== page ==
Homeschooling and Memorization

Girl Wearing White Purple and Pink Floral Short Sleeve DressThe other day, I had a conversation with one of my brothers that migrated to the topic of our many odd experiences with the other homeschooled kids we knew growing up. (For a more detailed post about my homeschooling experience, click here.) Some of those kids were more sheltered than we were, and educated in the strangest ways. He mentioned a particular memory of my friend’s little brother. (Names have been changed to preserve privacy.) My brother said:

“Gloria’s brother was my age, so obviously he was supposed to hang out with me while you two were hanging out. He’d brought school work with him and asked me to quiz him. I said sure. He pulled out three or four sheets of paper just covered in the digits of pi. He got through like two pages before having any trouble.”

I hadn’t really thought about it before this conversation, but my brother’s experience definitely reflects many more that I’ve had. Many homeschooling families have a very intense focus on memorization, and some parents list the information their child has memorized as an example of how superior their child’s homeschool education must be to other forms of schooling.

I was always very proud of my memorization skills during my time as a homeschooler, perhaps because of the aforementioned notion that this meant I was better educated than some of my peers. I had memorized the names of all the books of the Bible. I could recite poems ranging in length from a stanza to several pages completely from memory. I knew all the US states and capitals, and historical dates with brief explanations of a corresponding event afterwards. (For example, I still remember 1620: Mayflower Lands Pilgrims in Plymouth Massachusetts). Sure, it’s not uncommon for kids in public school to memorize the states and capitals and the occasional date. But how useful is all this memorization if these lists of facts aren’t paired with other relevant information?

Heading into college, I found myself somewhat dissatisfied with my education in a lot of subjects. I began to see just how much I’d been missing. For instance, I still have huge gaps in my history education. Even with all the memorization, I was genuinely surprised by major events discussed in depth in my history-heavy humanities classes: events that had been briefly mentioned to me, but never really covered before in my homeschooling years. I also really don’t have a general sense of how the historical events flow into each other. I still see history as blocks of events and civilizations and cultures that exist completely separately in my mind, even though I realize they often existed at the same time, influencing each other. I may have a lot of the facts there, but they’re missing the connective tissue that’s vital to making sense of it all, and while I know not every teacher in every school presents these things well, I think the heavy focus on memorization  in my homeschooling education contributed to this disjointed understanding of history. You can memorize all the facts you want, but for them to mean anything, they have to be part of a big picture.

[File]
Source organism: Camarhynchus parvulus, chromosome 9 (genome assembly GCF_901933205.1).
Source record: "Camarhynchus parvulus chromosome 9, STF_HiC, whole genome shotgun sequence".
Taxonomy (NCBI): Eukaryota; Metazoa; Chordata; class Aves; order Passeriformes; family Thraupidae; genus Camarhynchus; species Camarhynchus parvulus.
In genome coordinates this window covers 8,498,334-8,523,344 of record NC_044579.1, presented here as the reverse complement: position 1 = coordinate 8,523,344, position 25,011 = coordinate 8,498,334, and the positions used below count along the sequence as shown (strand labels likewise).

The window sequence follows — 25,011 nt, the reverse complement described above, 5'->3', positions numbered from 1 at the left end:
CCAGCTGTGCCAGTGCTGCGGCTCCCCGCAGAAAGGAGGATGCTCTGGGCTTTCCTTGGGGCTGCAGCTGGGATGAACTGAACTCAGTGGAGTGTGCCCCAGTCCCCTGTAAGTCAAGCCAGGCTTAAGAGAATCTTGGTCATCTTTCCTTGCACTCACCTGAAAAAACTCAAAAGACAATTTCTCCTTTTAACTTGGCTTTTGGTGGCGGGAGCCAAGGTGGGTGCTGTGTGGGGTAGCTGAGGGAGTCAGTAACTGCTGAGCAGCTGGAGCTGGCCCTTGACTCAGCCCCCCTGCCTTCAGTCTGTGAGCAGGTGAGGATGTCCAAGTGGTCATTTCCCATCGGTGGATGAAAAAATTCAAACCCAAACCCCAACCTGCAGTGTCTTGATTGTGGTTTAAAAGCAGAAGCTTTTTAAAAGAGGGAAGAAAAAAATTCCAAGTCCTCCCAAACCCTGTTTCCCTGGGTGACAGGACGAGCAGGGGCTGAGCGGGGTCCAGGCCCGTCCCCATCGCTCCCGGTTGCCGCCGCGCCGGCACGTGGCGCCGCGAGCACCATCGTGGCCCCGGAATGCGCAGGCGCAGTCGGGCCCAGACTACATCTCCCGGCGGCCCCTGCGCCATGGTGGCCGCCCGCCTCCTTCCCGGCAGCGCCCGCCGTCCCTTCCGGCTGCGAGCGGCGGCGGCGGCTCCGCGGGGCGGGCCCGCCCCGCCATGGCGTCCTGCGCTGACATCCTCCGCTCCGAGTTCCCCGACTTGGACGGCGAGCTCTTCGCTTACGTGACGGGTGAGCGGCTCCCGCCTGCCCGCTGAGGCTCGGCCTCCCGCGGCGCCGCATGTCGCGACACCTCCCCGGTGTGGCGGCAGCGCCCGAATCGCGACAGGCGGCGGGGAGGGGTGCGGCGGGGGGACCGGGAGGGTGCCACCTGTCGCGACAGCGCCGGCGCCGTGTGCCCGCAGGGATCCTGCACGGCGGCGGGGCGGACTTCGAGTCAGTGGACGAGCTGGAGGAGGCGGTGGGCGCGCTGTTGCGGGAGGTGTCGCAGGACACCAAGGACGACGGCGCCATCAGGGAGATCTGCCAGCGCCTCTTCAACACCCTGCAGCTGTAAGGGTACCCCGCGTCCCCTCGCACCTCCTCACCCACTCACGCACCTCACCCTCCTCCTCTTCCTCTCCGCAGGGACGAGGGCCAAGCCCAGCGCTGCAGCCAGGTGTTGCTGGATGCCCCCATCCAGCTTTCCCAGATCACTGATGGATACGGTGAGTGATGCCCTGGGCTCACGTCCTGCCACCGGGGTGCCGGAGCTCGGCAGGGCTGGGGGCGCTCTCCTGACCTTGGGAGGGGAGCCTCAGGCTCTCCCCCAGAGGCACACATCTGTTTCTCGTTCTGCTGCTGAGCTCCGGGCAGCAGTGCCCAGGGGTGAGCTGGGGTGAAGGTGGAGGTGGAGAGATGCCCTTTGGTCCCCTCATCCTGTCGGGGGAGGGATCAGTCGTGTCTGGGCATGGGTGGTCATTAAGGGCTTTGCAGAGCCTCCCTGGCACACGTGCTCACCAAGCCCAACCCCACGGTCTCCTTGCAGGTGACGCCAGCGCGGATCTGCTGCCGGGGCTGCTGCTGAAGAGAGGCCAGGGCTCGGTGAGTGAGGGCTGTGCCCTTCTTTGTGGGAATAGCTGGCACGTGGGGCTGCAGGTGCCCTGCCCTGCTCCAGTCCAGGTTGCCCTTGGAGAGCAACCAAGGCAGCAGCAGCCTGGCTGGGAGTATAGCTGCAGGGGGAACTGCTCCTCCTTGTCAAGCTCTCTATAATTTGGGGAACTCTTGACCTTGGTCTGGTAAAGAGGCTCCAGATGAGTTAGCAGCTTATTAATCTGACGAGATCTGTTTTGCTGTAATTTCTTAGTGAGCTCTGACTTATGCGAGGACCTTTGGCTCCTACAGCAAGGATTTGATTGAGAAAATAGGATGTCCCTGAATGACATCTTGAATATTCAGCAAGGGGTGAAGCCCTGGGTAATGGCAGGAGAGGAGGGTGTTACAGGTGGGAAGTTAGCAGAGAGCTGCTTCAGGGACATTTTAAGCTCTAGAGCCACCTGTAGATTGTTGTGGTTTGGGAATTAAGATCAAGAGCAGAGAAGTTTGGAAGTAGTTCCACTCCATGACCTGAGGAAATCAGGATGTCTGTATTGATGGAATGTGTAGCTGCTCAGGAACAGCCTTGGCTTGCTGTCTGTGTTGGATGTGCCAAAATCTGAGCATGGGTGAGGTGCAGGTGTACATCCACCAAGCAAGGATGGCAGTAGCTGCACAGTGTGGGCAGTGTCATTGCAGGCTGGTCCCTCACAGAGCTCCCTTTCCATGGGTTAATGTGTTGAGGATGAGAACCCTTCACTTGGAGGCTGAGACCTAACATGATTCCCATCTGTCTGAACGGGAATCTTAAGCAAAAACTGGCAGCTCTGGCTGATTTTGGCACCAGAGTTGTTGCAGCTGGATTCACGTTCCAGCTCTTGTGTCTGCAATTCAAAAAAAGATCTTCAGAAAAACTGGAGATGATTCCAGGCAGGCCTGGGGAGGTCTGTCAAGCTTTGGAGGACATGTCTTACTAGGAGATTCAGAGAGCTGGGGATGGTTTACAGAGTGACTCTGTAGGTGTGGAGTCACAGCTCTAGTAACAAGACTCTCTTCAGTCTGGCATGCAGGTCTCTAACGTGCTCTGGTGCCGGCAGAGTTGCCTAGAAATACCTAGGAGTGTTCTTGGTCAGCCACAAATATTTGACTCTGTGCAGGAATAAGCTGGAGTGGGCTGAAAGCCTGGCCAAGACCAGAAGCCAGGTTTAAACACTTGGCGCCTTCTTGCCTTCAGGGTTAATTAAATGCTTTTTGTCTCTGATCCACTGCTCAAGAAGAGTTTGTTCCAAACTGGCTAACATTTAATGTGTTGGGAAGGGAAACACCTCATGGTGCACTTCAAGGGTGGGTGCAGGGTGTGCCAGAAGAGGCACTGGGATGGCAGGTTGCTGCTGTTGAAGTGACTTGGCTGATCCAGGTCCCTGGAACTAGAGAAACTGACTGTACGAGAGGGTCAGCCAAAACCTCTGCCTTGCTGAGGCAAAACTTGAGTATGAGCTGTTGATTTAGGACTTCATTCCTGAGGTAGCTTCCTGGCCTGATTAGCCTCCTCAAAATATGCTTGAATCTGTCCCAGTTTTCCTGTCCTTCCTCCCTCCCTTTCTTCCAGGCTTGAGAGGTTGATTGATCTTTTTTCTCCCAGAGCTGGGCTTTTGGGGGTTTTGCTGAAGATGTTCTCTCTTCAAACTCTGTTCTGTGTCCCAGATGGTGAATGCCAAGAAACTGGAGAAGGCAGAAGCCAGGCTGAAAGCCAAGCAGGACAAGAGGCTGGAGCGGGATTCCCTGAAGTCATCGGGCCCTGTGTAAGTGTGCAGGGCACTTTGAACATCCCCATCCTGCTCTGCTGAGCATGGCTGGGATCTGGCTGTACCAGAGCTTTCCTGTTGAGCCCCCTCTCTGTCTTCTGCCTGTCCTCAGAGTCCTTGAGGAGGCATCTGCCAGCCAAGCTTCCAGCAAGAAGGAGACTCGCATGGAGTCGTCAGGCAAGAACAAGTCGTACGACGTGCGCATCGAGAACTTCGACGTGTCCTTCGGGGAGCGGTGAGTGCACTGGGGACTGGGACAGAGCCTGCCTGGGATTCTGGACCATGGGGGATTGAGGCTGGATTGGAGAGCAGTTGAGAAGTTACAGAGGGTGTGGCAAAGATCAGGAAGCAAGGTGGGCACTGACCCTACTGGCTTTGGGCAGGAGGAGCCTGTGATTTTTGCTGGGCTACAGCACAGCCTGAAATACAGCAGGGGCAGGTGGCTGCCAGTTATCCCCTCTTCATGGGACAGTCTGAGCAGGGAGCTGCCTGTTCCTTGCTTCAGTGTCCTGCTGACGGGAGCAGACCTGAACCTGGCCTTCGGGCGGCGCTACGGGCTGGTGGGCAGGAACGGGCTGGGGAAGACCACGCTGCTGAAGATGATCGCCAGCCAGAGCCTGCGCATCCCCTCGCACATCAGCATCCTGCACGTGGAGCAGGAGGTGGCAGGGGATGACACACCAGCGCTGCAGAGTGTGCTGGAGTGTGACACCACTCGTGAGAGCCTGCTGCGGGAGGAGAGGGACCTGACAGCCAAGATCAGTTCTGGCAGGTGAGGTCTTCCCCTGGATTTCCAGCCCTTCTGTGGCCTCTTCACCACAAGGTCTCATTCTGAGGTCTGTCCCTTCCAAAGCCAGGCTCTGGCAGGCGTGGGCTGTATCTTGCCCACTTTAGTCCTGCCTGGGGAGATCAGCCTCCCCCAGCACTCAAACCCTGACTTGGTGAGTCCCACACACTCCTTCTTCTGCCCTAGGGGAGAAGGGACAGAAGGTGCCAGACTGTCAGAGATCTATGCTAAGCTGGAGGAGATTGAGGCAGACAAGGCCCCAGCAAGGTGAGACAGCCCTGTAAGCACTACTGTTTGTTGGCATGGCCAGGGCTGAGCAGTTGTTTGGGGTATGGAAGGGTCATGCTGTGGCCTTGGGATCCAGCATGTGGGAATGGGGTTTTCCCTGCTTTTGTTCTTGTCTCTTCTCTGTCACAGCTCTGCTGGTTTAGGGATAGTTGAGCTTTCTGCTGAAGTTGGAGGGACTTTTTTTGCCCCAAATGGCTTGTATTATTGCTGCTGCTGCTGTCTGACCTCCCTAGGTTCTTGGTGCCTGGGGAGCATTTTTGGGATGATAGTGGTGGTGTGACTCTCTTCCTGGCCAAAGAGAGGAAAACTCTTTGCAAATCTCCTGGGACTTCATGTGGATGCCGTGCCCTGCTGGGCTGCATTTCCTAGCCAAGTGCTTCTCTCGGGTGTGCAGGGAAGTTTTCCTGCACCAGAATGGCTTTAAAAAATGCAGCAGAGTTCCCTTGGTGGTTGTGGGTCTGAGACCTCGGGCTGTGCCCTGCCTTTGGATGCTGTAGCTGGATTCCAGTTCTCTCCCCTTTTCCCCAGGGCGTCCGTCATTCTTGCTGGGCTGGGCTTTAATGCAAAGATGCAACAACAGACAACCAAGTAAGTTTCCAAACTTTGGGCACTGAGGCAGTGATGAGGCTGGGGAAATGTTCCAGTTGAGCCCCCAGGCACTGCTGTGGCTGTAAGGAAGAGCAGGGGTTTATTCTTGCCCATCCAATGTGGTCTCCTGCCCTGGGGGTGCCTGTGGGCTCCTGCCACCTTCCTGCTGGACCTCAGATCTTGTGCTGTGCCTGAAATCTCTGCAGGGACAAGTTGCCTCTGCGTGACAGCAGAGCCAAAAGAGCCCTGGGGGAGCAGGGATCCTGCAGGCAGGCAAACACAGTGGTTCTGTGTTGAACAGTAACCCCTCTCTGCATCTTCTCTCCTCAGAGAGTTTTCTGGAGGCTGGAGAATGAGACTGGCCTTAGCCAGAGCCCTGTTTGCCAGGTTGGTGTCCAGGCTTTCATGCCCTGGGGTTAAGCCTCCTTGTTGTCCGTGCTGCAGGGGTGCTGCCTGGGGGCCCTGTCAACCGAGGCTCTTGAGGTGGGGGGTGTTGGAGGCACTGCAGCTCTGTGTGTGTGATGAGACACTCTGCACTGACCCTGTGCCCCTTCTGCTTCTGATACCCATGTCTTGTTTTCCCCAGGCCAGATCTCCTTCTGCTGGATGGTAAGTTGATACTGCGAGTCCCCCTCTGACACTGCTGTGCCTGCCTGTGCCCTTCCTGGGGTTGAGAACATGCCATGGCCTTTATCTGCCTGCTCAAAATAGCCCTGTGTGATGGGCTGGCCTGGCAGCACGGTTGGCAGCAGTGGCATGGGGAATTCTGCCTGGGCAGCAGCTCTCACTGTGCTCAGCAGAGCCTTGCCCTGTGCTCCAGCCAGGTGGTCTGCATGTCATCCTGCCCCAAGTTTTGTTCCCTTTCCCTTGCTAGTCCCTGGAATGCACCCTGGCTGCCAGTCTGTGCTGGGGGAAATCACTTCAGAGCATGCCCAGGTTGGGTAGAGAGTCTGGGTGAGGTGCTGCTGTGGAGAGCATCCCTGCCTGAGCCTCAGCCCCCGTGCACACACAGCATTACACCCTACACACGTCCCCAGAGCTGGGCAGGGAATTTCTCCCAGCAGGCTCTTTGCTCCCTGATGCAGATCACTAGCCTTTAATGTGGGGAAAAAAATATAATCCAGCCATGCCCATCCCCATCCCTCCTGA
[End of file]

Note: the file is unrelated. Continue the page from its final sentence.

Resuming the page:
Maybe the ability to recall huge amounts of information is good for some subjects though. Curious about the usefulness of some of this memorization, I asked an engineer I know what he thought about the pi memorization exercise that my friend’s brother was doing. He told me that pi is useful in his math at work, but that knowing a lot of digits of pi is not. He certainly doesn’t type several pages of digits into his calculations manually just to use pi. The gist of our conversation ended with the conclusion that when you start learning more than a few digits beyond 3.14, it’s basically a party trick. There’s nothing wrong with learning it for fun, but it doesn’t have enough educational value to devote key math study time to learning it, even if you end up going into a math-heavy field as he did.

Practicing memorization is very good for one thing though: it’s excellent preparation for test taking. I know I can attribute at least some of my academic success to the fact that I’m pretty quick at memorizing information. Homeschooling did give me that. I don’t want it to seem like I hate memorization. I just think if you’re going to assign it, it should have a purpose. There are plenty of useful things you can have your child memorize. Geography facts are great for when you’re learning to navigate, or booking a vacation. Teach the names of the great lakes. The 5 boroughs of New York City. Children can practice public speaking by memorizing poetry, or famous speeches–but frame it that way. Know that that is why you’re doing it. And please don’t make your child memorize pages and pages of pi digits for math class unless they really want to do it.

I’d love to hear your thoughts about education and memorization, and when it’s useful. All opinions are welcome. Just be respectful of others and think things through before posting.

Happy thinking!

Nancy

 

Why I Didn’t Report My Sexual Assault